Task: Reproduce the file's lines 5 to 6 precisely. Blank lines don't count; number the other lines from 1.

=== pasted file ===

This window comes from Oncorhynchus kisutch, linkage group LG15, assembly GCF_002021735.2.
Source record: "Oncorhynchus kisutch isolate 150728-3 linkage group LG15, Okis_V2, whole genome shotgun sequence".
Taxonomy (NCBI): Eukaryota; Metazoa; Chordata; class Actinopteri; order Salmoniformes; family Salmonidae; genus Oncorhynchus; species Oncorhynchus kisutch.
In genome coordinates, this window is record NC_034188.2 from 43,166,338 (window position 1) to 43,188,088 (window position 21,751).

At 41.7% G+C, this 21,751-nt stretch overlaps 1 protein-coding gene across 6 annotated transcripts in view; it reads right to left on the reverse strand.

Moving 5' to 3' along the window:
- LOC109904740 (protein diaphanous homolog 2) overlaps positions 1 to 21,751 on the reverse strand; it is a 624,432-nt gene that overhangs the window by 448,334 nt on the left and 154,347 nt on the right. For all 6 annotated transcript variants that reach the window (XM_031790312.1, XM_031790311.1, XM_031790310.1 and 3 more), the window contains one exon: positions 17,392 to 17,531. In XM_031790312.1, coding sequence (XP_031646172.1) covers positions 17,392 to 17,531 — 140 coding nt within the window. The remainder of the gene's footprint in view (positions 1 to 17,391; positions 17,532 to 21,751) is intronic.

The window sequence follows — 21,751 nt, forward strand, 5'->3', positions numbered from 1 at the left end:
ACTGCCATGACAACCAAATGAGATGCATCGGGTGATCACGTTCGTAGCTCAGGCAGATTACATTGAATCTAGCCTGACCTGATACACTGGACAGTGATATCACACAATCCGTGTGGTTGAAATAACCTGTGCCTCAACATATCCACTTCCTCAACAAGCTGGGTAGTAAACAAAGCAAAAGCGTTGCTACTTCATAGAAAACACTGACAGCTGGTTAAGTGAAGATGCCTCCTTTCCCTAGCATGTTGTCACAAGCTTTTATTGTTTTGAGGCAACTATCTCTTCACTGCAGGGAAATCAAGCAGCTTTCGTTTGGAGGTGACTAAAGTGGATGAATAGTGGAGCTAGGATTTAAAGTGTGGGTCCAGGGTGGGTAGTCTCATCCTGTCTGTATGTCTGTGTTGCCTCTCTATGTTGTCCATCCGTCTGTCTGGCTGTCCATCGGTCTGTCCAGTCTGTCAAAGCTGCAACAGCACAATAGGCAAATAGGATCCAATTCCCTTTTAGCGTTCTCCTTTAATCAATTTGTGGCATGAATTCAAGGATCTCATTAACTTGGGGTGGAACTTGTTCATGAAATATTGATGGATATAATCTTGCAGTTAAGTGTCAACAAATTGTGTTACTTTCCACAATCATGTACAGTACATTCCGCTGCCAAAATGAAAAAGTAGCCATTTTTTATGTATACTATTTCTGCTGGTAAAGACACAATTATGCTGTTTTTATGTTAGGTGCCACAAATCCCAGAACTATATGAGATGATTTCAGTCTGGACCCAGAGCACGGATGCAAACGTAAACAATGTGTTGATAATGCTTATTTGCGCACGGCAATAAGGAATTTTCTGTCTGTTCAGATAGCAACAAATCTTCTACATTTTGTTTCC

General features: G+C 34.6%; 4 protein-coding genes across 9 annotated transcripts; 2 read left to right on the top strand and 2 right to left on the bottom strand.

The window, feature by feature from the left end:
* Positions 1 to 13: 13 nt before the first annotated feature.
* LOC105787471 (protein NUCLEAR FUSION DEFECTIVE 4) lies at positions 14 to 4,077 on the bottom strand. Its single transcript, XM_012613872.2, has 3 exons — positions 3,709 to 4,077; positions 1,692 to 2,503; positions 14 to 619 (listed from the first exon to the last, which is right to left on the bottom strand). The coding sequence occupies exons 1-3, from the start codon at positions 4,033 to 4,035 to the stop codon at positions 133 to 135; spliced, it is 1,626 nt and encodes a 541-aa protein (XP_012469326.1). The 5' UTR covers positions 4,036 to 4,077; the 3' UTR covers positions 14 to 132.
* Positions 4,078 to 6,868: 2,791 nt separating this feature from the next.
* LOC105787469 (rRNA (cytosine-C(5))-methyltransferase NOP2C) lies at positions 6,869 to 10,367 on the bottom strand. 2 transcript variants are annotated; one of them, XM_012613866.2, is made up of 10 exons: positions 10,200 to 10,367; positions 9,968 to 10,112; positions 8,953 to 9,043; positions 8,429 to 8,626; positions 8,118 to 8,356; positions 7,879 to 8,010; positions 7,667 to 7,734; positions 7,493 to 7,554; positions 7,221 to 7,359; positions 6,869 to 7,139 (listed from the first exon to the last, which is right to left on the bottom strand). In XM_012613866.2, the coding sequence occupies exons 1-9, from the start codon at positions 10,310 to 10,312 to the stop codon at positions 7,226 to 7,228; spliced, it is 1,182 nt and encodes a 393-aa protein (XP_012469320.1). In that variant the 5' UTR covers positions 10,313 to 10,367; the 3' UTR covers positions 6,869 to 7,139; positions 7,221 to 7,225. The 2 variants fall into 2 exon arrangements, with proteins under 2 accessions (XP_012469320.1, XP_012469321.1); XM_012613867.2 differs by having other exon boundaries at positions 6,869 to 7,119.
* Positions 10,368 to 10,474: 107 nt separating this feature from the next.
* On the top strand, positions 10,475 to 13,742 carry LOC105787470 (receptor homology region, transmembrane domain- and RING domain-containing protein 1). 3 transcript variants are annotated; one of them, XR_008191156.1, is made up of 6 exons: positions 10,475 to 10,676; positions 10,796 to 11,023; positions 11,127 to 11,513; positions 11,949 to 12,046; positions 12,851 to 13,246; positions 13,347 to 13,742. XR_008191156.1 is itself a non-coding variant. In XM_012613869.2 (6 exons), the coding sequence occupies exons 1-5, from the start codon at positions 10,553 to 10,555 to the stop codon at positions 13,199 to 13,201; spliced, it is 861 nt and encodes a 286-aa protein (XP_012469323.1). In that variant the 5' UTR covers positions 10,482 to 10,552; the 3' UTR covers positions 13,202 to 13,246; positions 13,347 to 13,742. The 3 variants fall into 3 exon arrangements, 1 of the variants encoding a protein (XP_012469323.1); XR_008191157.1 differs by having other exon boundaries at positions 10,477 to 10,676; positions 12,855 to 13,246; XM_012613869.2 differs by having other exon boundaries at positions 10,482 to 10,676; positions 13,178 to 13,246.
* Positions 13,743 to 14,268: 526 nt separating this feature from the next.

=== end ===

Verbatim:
At 41.7% G+C, this 21,751-nt stretch overlaps 1 protein-coding gene across 6 annotated transcripts in view; it reads right to left on the reverse strand.

Moving 5' to 3' along the window: